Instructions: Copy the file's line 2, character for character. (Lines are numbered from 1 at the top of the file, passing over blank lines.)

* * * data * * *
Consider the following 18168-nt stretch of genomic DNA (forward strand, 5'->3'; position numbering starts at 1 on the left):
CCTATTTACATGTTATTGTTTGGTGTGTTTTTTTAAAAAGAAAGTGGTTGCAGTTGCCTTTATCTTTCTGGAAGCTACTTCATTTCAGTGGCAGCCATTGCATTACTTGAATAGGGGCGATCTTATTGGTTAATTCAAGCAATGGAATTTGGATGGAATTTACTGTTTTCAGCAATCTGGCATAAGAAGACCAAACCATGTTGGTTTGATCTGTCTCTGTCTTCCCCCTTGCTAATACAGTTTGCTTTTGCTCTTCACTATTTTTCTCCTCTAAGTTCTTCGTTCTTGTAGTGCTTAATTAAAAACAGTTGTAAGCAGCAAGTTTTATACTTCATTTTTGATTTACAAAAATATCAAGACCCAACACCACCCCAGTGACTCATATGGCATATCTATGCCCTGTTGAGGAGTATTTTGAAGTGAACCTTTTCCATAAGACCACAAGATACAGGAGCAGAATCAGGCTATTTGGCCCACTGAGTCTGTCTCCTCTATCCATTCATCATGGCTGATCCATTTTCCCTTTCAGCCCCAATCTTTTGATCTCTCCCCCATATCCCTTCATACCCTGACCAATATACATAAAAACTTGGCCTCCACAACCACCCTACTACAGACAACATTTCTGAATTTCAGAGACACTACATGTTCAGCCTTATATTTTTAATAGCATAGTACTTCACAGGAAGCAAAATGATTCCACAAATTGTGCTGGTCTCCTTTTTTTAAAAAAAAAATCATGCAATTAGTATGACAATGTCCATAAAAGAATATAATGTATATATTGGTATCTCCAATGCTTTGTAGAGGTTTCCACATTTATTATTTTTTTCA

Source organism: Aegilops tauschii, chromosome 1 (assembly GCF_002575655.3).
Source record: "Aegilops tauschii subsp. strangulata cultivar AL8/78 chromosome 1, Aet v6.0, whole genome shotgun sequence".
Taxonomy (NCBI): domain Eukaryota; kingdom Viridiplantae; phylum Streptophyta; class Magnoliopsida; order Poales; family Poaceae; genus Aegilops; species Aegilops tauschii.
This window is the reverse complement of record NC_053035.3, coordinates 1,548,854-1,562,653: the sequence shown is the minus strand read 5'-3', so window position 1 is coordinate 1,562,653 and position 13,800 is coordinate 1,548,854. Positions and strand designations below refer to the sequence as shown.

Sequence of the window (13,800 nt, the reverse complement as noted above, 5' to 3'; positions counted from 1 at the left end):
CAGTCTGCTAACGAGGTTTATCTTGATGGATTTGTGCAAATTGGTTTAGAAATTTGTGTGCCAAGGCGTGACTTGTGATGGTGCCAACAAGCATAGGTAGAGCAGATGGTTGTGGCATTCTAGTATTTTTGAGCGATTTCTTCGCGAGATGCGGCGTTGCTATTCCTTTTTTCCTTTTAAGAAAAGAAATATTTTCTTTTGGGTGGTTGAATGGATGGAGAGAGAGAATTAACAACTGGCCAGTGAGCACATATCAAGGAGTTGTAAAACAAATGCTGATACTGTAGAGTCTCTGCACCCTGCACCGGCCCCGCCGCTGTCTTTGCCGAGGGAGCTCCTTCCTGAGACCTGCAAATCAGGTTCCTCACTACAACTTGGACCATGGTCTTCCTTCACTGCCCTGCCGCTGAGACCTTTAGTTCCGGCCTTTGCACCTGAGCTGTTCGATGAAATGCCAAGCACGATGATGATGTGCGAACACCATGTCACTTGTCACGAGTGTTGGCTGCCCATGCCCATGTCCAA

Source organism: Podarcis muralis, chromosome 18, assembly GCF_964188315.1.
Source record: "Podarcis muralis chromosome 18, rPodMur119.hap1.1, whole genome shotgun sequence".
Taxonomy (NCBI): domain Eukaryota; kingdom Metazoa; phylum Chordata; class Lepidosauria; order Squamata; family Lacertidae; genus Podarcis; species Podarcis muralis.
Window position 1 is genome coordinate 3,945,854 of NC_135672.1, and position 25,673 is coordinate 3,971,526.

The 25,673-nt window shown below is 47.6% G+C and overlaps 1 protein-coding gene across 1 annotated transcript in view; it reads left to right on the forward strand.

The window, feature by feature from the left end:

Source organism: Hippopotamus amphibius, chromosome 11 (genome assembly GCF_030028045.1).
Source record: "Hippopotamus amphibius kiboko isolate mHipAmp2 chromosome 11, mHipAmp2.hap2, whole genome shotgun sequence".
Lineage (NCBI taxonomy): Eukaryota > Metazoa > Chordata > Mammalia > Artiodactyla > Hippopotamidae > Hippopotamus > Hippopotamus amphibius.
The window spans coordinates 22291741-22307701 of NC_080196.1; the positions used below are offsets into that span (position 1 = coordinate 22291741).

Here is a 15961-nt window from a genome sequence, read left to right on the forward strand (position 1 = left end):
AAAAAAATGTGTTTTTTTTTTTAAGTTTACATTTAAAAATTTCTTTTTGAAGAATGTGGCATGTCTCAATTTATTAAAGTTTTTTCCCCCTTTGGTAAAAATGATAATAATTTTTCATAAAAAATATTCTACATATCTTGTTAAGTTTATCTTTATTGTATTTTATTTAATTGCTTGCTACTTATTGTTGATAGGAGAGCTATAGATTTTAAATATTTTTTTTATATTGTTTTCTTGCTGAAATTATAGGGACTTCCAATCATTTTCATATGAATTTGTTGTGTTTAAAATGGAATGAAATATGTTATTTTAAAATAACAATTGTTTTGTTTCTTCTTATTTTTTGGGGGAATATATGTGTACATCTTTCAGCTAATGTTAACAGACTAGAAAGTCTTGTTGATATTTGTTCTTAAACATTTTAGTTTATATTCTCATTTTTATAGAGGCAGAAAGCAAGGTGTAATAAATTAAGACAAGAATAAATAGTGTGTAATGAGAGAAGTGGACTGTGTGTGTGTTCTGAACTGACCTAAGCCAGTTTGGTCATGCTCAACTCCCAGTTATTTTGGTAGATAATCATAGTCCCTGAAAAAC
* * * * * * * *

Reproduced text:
CCTATTTACATGTTATTGTTTGGTGTGTTTTTTTAAAAAGAAAGTGGTTGCAGTTGCCTTTATCTTTCTGGAAGCTACTTCATTTCAGTGGCAGCCATTGCATTACTTGAATAGGGGCGATCTTATTGGTTAATTCAAGCAATGGAATTTGGATGGAATTTACTGTTTTCAGCAATCTGGCATAAGAAGACCAAACCATGTTGGTTTGATCTGTCTCTGTCTTCCCCCTTGCTAATACAGTTTGCTTTTGCTCTTCACTATTTTTCTCCTCTAAGTTCTTCGTTCTTGTAGTGCTTAATTAAAAACAGTTGTAAGCAGCAAGTTTTATACTTCATTTTTGATTTACAAAAATATCAAGACCCAACACCACCCCAGTGACTCATATGGCATATCTATGCCCTGTTGAGGAGTATTTTGAAGTGAACCTTTTCCATAAGACCACAAGATACAGGAGCAGAATCAGGCTATTTGGCCCACTGAGTCTGTCTCCTCTATCCATTCATCATGGCTGATCCATTTTCCCTTTCAGCCCCAATCTTTTGATCTCTCCCCCATATCCCTTCATACCCTGACCAATATACATAAAAACTTGGCCTCCACAACCACCCTACTACAGACAACATTTCTGAATTTCAGAGACACTACATGTTCAGCCTTATATTTTTAATAGCATAGTACTTCACAGGAAGCAAAATGATTCCACAAATTGTGCTGGTCTCCTTTTTTTAAAAAAAAAATCATGCAATTAGTATGACAATGTCCATAAAAGAATATAATGTATATATTGGTATCTCCAATGCTTTGTAGAGGTTTCCACATTTATTATTTTTTTCA